The snigger-inducing Rawson Institute for Seamen opened in 1859 as the Mariners’ Church, a missionary effort by the Bethel Union which followed two similar sites in Darling Harbour and Circular Quay. After initial success, the Bethel Union fell on hard times at the turn of the 20th century, and in 1895 the Church was leased to the Missions to Seamen. So wait, one seamen missionary group met financial hardship operating out of this place…and another one jumped in to take its place? Were the owners named Bond and Packer?
Sir Harry Rawson, who was appointed NSW Governor after his productive and incident-free trip to Benin, got a piece of the action once his governorship ended in 1909, proposing extensions to the building so important that the complex was renamed after him. Seamen everywhere could thank Rawson for providing them such a luxurious institute.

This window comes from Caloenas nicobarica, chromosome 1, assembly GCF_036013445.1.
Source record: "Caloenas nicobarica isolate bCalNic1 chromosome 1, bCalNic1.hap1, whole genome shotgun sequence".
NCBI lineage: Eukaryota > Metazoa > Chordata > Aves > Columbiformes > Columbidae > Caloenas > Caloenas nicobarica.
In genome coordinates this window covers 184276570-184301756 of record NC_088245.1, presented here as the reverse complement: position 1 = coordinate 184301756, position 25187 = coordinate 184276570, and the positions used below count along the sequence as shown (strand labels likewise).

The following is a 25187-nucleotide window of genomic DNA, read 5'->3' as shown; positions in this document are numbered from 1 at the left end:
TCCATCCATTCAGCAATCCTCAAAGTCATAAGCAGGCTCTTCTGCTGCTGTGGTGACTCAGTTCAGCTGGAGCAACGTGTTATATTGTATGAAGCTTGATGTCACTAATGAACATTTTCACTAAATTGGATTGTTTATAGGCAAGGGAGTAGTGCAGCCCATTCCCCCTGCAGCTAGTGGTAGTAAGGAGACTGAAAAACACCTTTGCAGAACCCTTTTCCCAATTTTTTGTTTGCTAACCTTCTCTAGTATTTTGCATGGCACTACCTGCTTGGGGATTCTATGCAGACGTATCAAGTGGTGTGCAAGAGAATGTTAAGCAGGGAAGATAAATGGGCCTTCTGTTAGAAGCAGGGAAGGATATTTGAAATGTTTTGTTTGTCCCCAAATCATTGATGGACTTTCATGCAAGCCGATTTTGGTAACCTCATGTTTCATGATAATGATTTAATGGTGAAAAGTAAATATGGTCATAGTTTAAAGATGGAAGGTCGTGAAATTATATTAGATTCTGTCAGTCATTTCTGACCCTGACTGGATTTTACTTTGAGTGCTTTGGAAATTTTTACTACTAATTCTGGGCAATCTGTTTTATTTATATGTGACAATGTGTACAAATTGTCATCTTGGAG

By 1960 things like this had fallen pretty much by the wayside, and the Bethel Union limped back to Flying Angel House, while the Rawson Institute became in 1981 home to the hitherto-unknown-by-me Craft Council of NSW, which lasted until 1990. Subsequently used as an art gallery and cafe, in 2011 Rawson’s changed hands yet again to much consternation. The new tenant, Bar100, hopes to rival that seamen’s institute of a different kind, the notorious Ivy nightclub. You’ll need a lot more than the name, guys.